By Tony Greenberg (view more)
The battle for Hulu has come down to a few prime fighters hustling for victory. I'm placing my vote that Amazon should be the winner. Well, that is, for a consumer win.
There's been a lot of courting to acquire Hulu from News Corp., Walt Disney, and NBC Universal's Comcast. And while these Hollywood honchos rarely run a profitable business online, they do love the smell of early cash.
Of the many trying to grab Hulu, including Google, Yahoo, Dish Network, and DirecTV, I think Amazon should get the ring for the many gifts it can present. Amazon has more ways to monetize film and TV brands, thus putting more money in the pockets of Hollywood. Amazon does a better job of marketing than anyone else. It is also best positioned to cross-market the video properties with affiliate commissioned sales of music, merchandise and books.
"Advanced merchandizing will be a key ingredient for success," said Phil Wiser, former CTO of Sony and founder of Sezmi, a global cloud-based TV platform and a veteran of marketing content online. "We are at the brink of a seismic transformation for the TV industry," he said. "Online video technology has evolved to a point where it can truly replace a traditional pay TV platform in the home."
Media executives are reluctant to admit this is the case, but they know there is a sea change occurring. Indeed, Hulu was created largely as an experiment to see how the process works. But Hollywood has a shameful history of turning their golden video properties into online sawdust. For them to get it right they know it's time to set Hulu free.
How they will handle the sale is a tough one to call. As I pondered in my previous story on Hulu, will its partners sell to the weakest competitor or to whoever is willing to strike the richest deal? At least they have the hindsight to have seen first hand how the music industry mismanaged their digital properties.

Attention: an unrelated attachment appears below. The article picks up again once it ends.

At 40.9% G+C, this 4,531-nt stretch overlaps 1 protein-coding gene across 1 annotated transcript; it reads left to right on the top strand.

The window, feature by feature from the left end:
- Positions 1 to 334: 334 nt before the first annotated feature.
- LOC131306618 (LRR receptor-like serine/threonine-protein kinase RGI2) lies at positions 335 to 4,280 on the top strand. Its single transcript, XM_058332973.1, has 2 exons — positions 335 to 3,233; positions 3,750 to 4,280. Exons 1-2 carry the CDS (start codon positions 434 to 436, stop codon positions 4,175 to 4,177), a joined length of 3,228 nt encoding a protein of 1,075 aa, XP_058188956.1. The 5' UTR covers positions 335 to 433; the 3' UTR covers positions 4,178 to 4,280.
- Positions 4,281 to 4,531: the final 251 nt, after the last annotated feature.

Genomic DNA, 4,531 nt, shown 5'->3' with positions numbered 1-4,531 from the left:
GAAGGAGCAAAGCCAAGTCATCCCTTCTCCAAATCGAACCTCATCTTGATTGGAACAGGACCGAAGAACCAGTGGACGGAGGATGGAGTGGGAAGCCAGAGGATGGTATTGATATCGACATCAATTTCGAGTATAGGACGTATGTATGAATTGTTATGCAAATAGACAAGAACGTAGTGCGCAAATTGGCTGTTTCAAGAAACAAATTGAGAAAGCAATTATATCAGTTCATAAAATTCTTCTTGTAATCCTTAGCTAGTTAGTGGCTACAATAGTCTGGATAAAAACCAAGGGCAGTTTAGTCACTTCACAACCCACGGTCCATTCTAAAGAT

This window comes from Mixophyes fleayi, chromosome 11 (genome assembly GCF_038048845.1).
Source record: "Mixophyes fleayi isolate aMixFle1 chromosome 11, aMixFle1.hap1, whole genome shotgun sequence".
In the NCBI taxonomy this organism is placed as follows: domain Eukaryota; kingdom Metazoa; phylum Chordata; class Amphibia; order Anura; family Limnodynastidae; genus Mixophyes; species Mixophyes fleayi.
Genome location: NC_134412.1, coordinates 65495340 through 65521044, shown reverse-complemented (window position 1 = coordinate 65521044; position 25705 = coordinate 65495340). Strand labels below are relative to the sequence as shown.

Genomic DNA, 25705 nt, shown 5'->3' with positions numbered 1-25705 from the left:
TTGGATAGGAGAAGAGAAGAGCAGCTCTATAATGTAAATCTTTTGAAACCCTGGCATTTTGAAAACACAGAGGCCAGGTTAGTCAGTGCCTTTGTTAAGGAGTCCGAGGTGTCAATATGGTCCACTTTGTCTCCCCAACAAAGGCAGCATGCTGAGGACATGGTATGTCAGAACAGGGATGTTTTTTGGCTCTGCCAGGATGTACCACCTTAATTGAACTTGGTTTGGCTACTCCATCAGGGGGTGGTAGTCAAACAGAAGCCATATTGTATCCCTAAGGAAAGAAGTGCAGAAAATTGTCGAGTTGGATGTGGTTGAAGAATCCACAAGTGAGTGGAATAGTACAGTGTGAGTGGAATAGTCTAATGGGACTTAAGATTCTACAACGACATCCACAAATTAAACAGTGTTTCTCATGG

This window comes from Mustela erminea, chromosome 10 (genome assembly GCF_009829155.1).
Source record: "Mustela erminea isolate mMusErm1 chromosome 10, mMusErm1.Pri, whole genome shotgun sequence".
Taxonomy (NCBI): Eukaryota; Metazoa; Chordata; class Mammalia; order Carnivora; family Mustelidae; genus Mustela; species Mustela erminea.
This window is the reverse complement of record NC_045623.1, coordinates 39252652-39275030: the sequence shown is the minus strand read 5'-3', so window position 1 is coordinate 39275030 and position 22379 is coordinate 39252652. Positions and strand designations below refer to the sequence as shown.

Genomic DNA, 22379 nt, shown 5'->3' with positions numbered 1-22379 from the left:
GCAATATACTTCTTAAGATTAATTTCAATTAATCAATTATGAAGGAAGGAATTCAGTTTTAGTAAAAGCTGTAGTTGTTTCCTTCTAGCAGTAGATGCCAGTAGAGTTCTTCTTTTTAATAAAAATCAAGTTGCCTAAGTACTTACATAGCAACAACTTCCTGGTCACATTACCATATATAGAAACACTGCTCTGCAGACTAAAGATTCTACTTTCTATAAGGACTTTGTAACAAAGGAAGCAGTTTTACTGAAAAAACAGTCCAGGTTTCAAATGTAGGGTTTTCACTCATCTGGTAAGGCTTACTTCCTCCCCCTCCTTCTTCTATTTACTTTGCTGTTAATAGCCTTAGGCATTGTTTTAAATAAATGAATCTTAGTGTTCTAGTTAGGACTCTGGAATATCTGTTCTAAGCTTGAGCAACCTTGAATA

"Looking back at the music industry, the digital business only really scaled when the content companies stopped trying to do it themselves," said Wiser. Steve Jobs came to the rescue with iTunes, though it contained a few sour notes. "They effectively created a monopolistic retailer," said Wiser.
Amazon is best positioned to offer Hollywood a win-win proposal. It has the best business model to weave the video content into multiple revenue strings, thus being able to hand over a golden cloth that Hollywood mavens will be hard pressed to resist.
"Of all the suitors, Amazon is the least objectionable to the TV networks' traditional cable distribution partners," said Jack Meyers, media economist and publisher of Jack Myers Media Business Report. "Hulu has the established infrastructure, financial leverage and consumer relationships to justify the inflated investment."
Amazon blows away the others starting with the basic economics of how online businesses are valued. It has the lowest client acquisition cost and the highest lifetime customer revenue. The other suitors are not really prepped for prime time.
Consider that Yahoo is foundering and has pretty much destroyed all the properties it has acquired in the past. If the Hulu owners simply want their baby to wither and die, than Yahoo may be the right choice.
Google has been working on its online video strategy for years but has yet to show how to market TV and movies profitably. Yes, Google's YouTube is the 800-pound gorilla in video content, if skateboarding dogs, curious cats, celebrities by accident, and music videos are what lights your fire. Google's job is to sell ads, not content. This counts against Google as Hulu's acquirer as another losing proposition for the consumer. The other potential suitors have problems that may also lead to a lousy ending for Hulu.